Homeowner hits Harlem’s Abyssinian Development Corp. with a $1 million lawsuit, claiming design flaws and construction defects

Owner of this Harlem rowhouse, developed and sold by Abyssinian Development Corp., is littered with construction defects, its owners told the Daily News last summer. Another homeowner filed a lawsuit against Abyssinian this week, seeking $1 million in damages and alleging a litany of flaws.

Owner of this Harlem rowhouse, developed and sold by Abyssinian Development Corp., is littered with construction defects, its owners told the Daily News last summer. Another homeowner filed a lawsuit against Abyssinian this week, seeking $1 million in damages and alleging a litany of flaws.

Christina Robilotto says her house on W. 121st St. is beset with problems, including a crumbling facade, sheetrock covered with mold, water leaks and heating problems.

An angry Harlem homeowner slapped the Abyssinian Development Corp. with a $1 million lawsuit last month for selling her family a pad littered with design flaws and construction defects.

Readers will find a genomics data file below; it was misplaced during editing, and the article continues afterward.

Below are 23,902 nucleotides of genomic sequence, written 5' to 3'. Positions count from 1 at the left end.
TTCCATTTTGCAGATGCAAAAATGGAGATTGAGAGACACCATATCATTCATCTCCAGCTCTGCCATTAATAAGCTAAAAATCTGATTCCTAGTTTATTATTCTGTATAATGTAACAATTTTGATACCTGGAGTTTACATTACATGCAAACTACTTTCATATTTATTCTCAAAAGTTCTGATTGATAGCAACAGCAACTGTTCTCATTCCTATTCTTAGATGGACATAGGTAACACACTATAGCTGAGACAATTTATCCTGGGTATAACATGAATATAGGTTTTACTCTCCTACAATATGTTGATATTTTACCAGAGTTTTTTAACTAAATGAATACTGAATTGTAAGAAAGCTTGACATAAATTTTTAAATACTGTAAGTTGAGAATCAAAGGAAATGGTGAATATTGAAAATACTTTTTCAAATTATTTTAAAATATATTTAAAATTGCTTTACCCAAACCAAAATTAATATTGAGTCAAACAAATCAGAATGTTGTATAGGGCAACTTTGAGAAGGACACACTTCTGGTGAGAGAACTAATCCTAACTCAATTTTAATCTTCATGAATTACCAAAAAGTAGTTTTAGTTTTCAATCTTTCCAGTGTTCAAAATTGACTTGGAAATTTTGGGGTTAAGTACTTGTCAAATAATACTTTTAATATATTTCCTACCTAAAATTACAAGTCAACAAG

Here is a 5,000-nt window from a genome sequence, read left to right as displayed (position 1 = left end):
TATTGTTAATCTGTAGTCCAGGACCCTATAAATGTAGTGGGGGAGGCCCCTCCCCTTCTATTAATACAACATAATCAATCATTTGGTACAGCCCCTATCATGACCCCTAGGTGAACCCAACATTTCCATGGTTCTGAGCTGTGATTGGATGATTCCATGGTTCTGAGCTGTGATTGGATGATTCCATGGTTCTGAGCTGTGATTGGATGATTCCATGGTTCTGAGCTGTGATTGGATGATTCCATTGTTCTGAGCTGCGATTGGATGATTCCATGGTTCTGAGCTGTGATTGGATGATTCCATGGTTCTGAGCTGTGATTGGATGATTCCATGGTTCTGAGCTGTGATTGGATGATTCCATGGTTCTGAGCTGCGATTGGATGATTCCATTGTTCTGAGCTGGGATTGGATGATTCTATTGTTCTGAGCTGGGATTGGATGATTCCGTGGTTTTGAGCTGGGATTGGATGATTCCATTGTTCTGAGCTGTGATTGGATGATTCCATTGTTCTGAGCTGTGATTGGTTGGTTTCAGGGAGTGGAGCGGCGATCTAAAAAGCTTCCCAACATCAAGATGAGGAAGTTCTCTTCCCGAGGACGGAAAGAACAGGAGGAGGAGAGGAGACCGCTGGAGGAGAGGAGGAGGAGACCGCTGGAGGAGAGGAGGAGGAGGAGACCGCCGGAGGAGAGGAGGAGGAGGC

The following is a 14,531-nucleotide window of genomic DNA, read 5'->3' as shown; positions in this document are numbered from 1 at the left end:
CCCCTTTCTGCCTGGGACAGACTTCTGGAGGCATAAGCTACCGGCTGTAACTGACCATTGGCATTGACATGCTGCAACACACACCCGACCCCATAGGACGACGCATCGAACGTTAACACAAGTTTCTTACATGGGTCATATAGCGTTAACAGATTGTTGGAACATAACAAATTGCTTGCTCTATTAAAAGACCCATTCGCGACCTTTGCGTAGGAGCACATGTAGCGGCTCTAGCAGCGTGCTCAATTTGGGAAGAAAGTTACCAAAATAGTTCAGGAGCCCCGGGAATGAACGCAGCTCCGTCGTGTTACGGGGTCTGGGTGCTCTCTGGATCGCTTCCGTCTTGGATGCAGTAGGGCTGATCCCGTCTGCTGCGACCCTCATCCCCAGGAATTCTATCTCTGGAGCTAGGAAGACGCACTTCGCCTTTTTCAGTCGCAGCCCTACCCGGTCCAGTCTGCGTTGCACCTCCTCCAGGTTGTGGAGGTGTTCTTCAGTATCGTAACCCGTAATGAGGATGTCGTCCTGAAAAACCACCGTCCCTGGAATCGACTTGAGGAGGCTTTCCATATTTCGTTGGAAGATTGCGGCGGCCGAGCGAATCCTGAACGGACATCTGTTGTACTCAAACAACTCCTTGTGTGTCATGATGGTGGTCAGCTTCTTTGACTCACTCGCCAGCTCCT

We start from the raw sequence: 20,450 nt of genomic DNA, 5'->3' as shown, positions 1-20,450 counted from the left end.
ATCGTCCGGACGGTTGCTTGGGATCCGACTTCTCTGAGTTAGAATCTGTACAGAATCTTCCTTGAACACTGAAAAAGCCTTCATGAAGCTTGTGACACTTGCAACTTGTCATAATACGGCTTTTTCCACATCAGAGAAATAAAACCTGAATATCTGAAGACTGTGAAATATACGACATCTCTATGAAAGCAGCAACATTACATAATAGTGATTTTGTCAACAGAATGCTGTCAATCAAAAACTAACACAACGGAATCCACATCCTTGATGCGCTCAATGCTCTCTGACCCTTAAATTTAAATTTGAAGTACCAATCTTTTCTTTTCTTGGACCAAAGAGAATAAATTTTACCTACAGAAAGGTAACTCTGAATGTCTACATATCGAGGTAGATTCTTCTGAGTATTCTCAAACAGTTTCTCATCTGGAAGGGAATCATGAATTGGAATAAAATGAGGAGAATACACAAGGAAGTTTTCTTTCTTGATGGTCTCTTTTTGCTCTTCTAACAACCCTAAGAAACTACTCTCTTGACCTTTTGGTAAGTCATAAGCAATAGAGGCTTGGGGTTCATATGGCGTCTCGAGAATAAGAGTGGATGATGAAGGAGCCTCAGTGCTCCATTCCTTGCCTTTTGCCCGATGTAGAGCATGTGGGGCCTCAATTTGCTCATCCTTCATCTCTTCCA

The building’s facade is falling off; the sheetrock is covered with mold, and an improperly installed boiler has led to heating problems in Christina Robilotto’s house on W. 121st St. near Adam Clayton Powell Jr. Blvd., according to the lawsuit.

Water also leaks into the house, and the problem has caused a white powdery film to build up in the cellar, the homeowner alleged in the complaint, filed Nov. 17 in Manhattan Supreme Court.

“It’s real, substantive defects,” said Robilotto’s lawyer, Joshua Bauchner, adding that “ADC has completely walked away from their obligations.”

Abyssinian’s influential founder, the Rev. Dr. Calvin Butts, declined to comment, citing the pending litigation.

Andrew Theodorakis for New York Daily NewsRev. Calvin Butts of Abyssinian Baptist Church

Another family made similar complaints to the Daily News last summer about one of the half-dozen homes renovated through the Harlem Village Homes Initiative, part of a federally- and state-financed program that offered affordable houses to families earning less than $130,000.

Robilotto moved into the house in 2011, and says it now needs more than $100,000 in repairs.

APEX Building Group, which is also listed in the suit, has said the homes were built as designed and complaints were addressed.

Bauchner said that’s not the case, adding that Abyssinian “saddled these families with homes that are uninhabitable.”

Complete Article

NEW YORK DAILY NEWS
Wednesday, December 10, 2014, 10:11 PM
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